with cognitive therapy or imipramine hydrochloride. Both groups showed reductions in

depression symptoms, but the cognitive therapy group showed greater improvement and a

higher completion of treatment rate. Thirty-five people in both groups in the one-year

follow-up were still doing well. On self-ratings the symptoms for those who completed

cognitive therapy were significantly lower than those treated pharmacologically.

Simons, Murphy, Levine and Wetzel (1986) performed a follow-up study of 70

clients having nonbipolar affective disorders who were treated with cognitive therapy or

nortriptyline for 12 weeks. The participants ranged in age from 18-60 years old. They

were assigned to cognitive therapy, nortriptyline, cognitive therapy with active placebo,

or a combination of cognitive therapy and nortriptyline. Clients were evaluated at one

month, six months, and one year after completion of treatment. Measures including the

Beck Depression Inventory and depressive symptoms were used to assess their

functioning. Sixteen relapsed and had to reenter treatment. Twenty-eight were doing

well. Those with significant depressive symptoms were more likely to relapse than those

with less severe levels. Those who relapsed had higher levels of dysfunctional attitudes

at the end of treatment. More importantly, those in the cognitive therapy groups with or

without nortriptyline were less likely to relapse as compared with those who received

only pharmacotherapy.

Two studies conducted to evaluate the impact of continuing medication ended up

showing that treating depression with brief cognitive behavioral therapy is a more cost

effective treatment over long term drug therapy (Evans et al., 1992; Hollon et al., 1992).
In Evans et al., (1992) the relapse rate for 50 nonpsychotic, nonbipolar depressed

outpatients were calculated over a two-year period. The clients had undergone a 12-week

treatment program that consisted of pharmacotherapy and cognitive therapy. The

Hamilton Rating Scale for Depression and the Beck Depression Inventory were used to

establish whether the client relapsed by measuring their depressive symptoms. Outcomes

showed that cognitive behavioral therapy prevented relapse when used alone or with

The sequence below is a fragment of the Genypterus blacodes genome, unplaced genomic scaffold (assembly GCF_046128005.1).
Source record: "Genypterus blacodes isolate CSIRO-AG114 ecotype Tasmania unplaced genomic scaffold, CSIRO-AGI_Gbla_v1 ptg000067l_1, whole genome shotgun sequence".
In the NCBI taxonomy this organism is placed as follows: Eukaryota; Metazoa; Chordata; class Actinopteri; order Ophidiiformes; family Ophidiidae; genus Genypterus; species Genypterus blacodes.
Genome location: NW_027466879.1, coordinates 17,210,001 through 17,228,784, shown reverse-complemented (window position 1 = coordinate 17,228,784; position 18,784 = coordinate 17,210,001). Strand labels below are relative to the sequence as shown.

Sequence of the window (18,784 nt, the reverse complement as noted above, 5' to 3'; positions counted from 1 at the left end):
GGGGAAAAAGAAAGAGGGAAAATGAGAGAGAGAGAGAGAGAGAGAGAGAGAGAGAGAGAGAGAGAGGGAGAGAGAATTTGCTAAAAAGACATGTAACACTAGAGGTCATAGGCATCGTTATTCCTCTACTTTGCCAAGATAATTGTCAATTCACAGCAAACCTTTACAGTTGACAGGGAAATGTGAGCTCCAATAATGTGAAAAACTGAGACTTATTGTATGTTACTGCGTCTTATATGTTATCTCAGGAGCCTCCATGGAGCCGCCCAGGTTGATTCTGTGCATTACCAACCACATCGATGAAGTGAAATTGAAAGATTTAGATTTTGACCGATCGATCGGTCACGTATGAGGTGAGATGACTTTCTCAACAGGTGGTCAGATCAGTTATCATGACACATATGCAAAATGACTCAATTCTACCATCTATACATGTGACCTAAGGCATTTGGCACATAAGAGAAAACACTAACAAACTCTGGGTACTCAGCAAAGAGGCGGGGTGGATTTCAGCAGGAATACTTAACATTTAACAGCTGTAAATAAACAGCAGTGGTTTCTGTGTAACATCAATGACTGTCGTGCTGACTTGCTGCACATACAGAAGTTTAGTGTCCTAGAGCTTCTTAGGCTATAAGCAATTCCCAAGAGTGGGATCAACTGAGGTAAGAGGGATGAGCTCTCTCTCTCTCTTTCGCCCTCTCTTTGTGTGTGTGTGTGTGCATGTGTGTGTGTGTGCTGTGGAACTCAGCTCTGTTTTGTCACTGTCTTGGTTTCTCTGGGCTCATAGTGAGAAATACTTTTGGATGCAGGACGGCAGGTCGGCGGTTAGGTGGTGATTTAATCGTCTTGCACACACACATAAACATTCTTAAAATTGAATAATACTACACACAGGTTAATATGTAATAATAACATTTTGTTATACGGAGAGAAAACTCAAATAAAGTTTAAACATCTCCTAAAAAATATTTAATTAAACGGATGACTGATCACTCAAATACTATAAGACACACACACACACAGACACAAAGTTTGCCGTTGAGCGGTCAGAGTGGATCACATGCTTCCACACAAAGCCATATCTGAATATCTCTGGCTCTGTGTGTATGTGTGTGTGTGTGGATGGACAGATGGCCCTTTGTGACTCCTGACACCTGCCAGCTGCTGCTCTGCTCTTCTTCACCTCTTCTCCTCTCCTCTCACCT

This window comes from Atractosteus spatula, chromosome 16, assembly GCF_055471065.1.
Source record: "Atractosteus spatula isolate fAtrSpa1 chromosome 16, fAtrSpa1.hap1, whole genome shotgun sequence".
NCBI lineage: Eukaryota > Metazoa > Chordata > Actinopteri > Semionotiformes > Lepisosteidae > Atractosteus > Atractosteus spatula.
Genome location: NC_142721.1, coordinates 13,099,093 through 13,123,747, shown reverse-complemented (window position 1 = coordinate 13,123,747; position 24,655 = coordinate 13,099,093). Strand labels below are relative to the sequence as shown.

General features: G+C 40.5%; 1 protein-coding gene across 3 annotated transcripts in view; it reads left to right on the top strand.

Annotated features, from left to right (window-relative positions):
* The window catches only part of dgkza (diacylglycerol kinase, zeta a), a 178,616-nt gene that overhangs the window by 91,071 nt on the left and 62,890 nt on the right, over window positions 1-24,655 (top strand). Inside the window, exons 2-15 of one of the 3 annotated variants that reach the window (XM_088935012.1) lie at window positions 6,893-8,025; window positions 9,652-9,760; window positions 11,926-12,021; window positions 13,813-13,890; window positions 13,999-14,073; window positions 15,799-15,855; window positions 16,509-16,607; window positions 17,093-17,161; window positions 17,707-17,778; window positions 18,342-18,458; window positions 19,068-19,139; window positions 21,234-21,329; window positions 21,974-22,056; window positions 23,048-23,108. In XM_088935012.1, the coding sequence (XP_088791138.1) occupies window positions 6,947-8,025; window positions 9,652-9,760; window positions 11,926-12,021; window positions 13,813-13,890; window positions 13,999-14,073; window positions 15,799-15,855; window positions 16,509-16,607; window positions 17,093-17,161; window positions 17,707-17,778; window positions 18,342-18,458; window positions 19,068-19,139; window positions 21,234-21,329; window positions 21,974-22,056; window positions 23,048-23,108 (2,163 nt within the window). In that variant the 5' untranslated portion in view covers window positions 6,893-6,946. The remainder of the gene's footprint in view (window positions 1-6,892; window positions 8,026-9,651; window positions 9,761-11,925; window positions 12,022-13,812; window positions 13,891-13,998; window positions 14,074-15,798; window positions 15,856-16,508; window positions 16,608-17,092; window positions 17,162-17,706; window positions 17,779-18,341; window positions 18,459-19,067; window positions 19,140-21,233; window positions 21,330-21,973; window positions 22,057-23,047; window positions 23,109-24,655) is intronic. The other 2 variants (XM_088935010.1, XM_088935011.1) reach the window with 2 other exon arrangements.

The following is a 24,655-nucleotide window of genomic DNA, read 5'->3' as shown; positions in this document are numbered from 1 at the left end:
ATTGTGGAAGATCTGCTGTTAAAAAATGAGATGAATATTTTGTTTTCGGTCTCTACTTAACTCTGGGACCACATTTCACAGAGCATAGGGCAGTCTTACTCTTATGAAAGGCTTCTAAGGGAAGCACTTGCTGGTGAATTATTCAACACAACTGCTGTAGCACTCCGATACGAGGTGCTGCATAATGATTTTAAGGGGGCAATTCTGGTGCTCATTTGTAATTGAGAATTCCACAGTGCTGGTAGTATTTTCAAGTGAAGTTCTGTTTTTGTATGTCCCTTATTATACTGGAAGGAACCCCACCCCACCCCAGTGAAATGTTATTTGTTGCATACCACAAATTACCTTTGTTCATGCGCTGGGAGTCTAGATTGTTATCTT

medication. It was an effective as the continuation of medication to prevent relapse

without the expense.

A study that was originally done by Rush, Beck, Kovacs, and Hollon (1977) was

replicated by Hollon, DeRubeis, Evans, Wiemer, Garvey, Grove & Tuason (1992). They

compared imipramine tricyclic pharmacotherapy to cognitive behavior therapy. Research

was conducted on the subset of 64 depressed outpatients who completed the 12-week

protocol of treatment and 107 depressed outpatients initially assigned to the treatment.

Results from the earlier study showed cognitive therapy to be superior to the imipramine

tricyclic therapy. This study showed little difference between the two treatments and no

difference in overall response. Using combined treatment was no better than either

treatment alone, but there was a potential modest advantage with cognitive therapy that

needed further exploration.

Another study that has shown CBT to be more effective than antidepressant

medications was presented by Blackburn, Bishop, Glen, Whalley and Christie (1981).

They completed a study that involved 49 outpatient clients diagnosed with mild to

moderately severe depression and 39 clients receiving care from general practice

providers. Out of 88 clients, 64 finished the study. Fifty were women and 14 were men.
Research Diagnostic Criteria and self-rating scales were used as selection instruments.

Clients received either cognitive therapy for two hours per week for three weeks, 150

mg/day of amitriptyline or clomipramine, or cognitive therapy and medication. The

outcome showed that cognitive therapy was successful in the treatment of mild to

moderately severe depression and that medication treatment for clients with depression

due to life situations was not the most efficacious treatment. Drug therapy by itself was

the least successful treatment for both the outpatient and general practice groups. For the

general practice clients, cognitive therapy was significantly better than medication.

Other studies have found CBT to be as effective, but not more effective than

medications. Some of those studies will be presented. These studies have concluded that

CBT and medication are effectively the same in terms of treatment success.

Antonuccio, Danton and DeNelsky (1995) concluded that antidepressants are the

most popular treatment for unipolar depression, but cognitive behavior therapy is at least

as effective as medication even for severe depression. This treatment is effective for

vegetative and social adjustment symptoms, especially when the outcome is assessed by

patient rated outcome measures and when a long-term follow-up is included (Beck,

Hollon, Young, Bedrosian & Budenz, 1985; Murphy, Simons, Wetzel & Lustman, 1984;

Wexler & Cicchetti, 1992).

Hollon, Shelton and Loosen (1991) did a review of nine randomized controlled

studies comparing CBT and tricyclic medications in treating nonbipolar depressed